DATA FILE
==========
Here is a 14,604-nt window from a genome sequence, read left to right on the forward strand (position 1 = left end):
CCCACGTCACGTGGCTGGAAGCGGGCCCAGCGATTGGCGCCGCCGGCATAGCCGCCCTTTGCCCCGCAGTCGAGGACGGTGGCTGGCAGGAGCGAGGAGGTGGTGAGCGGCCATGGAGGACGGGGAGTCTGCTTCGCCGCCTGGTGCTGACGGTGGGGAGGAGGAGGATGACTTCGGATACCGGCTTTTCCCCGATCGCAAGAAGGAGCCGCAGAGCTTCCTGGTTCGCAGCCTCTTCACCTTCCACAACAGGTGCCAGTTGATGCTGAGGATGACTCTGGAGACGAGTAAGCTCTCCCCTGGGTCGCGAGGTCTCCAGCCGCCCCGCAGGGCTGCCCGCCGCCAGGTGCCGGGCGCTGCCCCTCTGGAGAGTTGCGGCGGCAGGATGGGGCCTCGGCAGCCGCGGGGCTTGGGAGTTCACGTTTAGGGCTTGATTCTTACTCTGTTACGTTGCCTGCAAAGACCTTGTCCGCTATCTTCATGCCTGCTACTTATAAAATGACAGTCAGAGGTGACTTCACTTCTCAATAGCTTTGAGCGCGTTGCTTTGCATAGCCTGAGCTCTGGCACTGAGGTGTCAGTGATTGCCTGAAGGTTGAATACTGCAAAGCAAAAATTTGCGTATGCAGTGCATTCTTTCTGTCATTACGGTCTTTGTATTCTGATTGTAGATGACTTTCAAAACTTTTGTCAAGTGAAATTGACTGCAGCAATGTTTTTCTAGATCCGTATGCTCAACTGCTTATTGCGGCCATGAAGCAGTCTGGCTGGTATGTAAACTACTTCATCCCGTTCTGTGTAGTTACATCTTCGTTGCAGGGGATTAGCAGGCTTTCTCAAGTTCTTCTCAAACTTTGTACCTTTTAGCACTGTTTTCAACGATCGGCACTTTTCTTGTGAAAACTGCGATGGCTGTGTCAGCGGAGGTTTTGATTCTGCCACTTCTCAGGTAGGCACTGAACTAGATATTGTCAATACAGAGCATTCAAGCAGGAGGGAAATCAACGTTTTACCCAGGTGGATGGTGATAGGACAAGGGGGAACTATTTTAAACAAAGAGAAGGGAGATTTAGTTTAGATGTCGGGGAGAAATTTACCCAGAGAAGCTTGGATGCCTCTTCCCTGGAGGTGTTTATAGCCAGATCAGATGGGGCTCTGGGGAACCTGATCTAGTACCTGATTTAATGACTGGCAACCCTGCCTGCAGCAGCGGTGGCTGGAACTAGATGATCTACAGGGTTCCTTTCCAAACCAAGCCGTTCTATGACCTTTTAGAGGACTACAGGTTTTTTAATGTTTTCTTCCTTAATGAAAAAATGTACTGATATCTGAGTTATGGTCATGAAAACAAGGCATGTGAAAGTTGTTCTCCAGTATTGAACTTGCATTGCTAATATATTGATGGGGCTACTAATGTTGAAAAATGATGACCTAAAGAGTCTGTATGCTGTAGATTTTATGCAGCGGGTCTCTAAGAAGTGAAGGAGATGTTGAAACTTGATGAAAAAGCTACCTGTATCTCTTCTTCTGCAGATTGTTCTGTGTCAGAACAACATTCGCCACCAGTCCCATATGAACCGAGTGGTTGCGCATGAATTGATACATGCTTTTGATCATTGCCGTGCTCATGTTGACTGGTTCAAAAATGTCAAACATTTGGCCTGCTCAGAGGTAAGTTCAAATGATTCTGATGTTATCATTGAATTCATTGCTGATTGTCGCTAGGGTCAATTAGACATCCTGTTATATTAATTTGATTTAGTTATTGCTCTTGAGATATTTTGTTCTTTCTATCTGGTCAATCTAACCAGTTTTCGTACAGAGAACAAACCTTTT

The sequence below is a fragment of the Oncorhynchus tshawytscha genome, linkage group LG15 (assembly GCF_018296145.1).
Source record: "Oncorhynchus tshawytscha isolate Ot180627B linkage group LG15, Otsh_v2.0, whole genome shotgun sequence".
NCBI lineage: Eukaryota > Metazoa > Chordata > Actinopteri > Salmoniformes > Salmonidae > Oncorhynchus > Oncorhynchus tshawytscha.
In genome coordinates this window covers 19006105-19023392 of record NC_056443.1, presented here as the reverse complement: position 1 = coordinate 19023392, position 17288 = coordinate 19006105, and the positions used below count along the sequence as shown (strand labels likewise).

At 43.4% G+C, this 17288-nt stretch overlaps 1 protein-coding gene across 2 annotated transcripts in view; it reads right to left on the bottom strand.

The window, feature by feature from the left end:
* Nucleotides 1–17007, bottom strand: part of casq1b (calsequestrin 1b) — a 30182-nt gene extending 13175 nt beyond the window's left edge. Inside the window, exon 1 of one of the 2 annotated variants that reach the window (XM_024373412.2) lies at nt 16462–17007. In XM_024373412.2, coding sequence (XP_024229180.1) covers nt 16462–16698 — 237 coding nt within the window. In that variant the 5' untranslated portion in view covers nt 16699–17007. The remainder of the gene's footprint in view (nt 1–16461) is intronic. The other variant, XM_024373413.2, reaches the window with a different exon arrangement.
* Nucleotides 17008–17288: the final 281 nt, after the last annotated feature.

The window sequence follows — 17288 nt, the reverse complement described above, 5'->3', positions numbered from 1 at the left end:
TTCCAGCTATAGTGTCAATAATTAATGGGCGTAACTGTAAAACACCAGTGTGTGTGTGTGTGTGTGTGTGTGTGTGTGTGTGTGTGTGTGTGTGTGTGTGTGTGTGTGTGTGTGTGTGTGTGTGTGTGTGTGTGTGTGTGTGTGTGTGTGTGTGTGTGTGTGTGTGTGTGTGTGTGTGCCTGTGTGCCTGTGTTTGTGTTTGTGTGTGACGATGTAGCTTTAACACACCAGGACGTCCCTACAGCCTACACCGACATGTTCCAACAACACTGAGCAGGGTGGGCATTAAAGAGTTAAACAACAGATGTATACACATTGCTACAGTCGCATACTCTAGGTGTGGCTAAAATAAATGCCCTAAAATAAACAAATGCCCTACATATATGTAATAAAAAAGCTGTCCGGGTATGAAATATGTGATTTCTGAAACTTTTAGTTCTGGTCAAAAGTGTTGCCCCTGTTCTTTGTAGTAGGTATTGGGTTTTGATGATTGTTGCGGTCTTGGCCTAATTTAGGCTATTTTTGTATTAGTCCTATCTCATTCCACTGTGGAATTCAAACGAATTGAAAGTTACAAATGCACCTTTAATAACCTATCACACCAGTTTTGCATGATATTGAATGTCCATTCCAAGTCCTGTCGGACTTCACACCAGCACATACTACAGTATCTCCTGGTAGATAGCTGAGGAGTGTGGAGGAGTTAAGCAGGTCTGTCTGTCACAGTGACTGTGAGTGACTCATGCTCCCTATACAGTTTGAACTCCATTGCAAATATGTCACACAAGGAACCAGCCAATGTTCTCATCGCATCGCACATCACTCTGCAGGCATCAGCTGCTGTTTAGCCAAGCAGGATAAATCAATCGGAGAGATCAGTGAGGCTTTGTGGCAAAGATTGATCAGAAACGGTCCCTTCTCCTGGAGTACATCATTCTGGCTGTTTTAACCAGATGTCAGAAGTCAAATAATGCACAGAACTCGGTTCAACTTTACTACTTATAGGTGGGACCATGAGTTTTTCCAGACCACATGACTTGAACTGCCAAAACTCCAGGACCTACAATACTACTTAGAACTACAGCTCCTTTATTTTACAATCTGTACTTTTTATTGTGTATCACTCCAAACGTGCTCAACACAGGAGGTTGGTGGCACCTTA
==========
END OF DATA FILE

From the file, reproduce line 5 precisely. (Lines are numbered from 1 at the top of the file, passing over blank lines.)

NCBI lineage: Eukaryota > Metazoa > Chordata > Actinopteri > Salmoniformes > Salmonidae > Oncorhynchus > Oncorhynchus tshawytscha.